Computer science losing students
Published: Thursday, June 2, 2005
Updated: Saturday, June 16, 2012 00:06
Students nationwide, fearing unemployment and the stigma of being branded a loner, are turning away from majors in computer science fields, according to a recent survey.
The number of students going into computer science as a major declined 32 percent between 2000 and 2004, according to a recent study by Stuart Zweben, Ohio State's chairman of computer science and engineering. At OSU, the number of computer science majors fell 28 percent between 2001 and 2004.
In 2000, 23,416 students were enrolled in computer science programs nationwide, according to the survey put out by the Computer Research Association. By 2004, the number was 15,950.
This drop-off can be traced to several factors, Zweben said, most notably changes in the market for new jobs.
Many Internet businesses that had been successful in the mid-1990s experienced declining business toward the end of the decade. This resulted in layoffs by many companies, flooding the market with experienced professionals, Zweben said.
At the same time, many students who had been inspired to enroll in computer science programs by the success of these Internet companies were graduating, adding to the pool, he said.
Another symptom of the Internet bust was the outsourcing of some jobs. Many lower-level, routine jobs have been shipped overseas where they could be done more cheaply, Zweben said.
The outlook is not as bleak as it would appear, according to Bonnie Bair, a computer science lecturer. There are many higher-level computer science jobs and jobs in the field of information technology.
"The I.T. (information technology) job market is looking really awesome," Bair said.
Bair said that 75 percent of new jobs in science and engineering will be computer related. More jobs will open up as people who pioneered the field begin to retire, she said.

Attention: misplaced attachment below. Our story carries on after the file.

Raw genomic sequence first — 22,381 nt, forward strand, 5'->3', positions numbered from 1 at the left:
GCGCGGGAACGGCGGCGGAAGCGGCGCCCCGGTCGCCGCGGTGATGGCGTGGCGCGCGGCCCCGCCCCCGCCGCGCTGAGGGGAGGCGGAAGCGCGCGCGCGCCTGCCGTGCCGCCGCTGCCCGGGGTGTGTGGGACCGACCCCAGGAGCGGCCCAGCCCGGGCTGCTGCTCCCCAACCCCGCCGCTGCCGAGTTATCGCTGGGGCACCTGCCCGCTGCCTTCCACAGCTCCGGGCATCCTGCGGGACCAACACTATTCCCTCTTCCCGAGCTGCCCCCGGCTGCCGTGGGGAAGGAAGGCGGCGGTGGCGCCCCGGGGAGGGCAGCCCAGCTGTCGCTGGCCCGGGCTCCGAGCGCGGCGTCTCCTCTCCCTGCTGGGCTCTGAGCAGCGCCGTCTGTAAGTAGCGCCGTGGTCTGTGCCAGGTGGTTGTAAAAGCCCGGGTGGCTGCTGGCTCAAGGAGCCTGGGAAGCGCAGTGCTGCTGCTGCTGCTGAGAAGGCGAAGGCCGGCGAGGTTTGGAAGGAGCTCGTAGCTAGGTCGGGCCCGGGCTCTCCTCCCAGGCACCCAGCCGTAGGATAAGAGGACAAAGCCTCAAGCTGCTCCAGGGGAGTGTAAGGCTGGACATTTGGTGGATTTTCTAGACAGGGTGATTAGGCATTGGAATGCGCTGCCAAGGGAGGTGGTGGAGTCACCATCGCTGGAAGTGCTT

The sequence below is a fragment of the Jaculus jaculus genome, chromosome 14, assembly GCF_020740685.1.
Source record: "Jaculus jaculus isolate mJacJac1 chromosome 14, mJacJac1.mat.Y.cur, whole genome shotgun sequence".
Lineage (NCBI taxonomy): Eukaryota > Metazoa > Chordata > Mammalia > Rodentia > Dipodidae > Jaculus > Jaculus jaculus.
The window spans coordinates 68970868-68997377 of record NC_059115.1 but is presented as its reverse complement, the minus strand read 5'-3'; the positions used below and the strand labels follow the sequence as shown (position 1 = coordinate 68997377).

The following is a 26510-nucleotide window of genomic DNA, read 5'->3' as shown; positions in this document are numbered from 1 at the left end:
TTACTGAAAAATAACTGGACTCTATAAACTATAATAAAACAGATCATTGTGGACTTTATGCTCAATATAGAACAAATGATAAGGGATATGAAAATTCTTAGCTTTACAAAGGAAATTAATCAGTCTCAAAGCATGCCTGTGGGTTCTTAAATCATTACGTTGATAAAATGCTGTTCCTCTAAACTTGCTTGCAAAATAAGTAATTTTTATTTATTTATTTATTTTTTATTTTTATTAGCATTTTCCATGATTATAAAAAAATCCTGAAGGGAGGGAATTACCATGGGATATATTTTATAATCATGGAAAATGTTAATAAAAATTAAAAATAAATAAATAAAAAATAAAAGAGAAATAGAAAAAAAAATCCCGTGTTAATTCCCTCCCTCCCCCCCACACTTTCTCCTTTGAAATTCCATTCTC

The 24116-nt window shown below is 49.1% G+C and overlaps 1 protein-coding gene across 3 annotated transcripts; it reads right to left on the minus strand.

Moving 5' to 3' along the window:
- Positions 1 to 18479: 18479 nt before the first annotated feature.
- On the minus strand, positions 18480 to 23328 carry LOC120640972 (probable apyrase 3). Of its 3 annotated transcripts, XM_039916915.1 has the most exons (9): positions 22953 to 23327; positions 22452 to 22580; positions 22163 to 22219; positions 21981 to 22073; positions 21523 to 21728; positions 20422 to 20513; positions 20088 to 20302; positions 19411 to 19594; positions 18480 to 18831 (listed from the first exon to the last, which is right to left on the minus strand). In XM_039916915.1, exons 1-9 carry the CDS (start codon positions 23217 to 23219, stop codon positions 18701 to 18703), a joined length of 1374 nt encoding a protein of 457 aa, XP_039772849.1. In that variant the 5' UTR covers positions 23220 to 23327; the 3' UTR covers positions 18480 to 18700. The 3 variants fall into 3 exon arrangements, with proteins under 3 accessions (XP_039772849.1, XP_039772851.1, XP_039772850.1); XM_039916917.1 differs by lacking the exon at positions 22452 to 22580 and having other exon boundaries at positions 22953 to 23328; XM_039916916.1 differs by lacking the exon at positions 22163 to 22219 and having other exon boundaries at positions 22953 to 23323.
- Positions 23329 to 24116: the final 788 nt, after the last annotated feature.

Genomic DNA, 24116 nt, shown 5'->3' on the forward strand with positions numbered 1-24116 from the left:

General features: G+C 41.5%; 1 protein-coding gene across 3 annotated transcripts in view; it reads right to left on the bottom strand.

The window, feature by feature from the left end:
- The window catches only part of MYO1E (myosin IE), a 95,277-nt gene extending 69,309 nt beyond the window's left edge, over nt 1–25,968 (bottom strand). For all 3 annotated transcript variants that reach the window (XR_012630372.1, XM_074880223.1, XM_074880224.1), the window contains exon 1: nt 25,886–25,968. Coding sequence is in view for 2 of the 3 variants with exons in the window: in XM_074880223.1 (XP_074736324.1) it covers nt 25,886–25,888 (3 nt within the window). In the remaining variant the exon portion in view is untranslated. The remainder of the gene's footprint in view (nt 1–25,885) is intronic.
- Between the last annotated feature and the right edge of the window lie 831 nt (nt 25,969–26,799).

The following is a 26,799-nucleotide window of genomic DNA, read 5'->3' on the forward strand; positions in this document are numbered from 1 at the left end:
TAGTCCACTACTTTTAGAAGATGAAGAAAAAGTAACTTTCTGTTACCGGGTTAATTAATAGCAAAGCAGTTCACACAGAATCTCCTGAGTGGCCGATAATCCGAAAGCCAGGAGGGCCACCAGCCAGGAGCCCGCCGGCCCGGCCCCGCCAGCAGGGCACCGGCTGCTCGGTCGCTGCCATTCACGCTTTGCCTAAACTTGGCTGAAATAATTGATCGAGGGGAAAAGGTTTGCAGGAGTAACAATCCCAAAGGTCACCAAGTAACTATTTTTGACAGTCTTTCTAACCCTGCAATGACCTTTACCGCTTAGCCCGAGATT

In addition to lecturing on computer science and engineering, Bair is involved with several organizations for women in computer sciences.
Women currently make up about 10 percent of all students enrolled in computer sciences at OSU, Bair said. During times of decline, the number of women in the field tends to decline more than the number of men, she said.
The way men deal with computers earlier in life tends to be different than how women deal with them, which may explain some of the disparity in enrollment numbers, Bair said. Men tend to use more for fun and playing games, while women use more for projects and things like instant messaging, she said.
Another factor that may discourage both women and men, is the image that a computer science engineer is a loner, Bair said. This is a misconception, because programmers and engineers have to work with many people in the process of making a new program, she said.
Binaebi Akah, a sophomore in computer science and engineering, would agree with that assessment of programmers and engineers. Akah will be president of Association for Computer Machinery for Women, a club she said is as much for venting about problems with computers as it is for discussing programming.
Akah said she is not worried about getting a job when she gets out of school. Her interest is in computer graphics, one of the faster growing fields, she said.
Akah said she chose her major because she feels it is a well-rounded one. When she graduates, she will be able to do almost anything, because of her varied experience, she said.
As for the lack of women in her major, Akah said she does not think it is a major concern. She says that while women in the field do stand out, she likes it that way.
"Even if I was in a class of all girls, I would still want to be the best one," Akah said.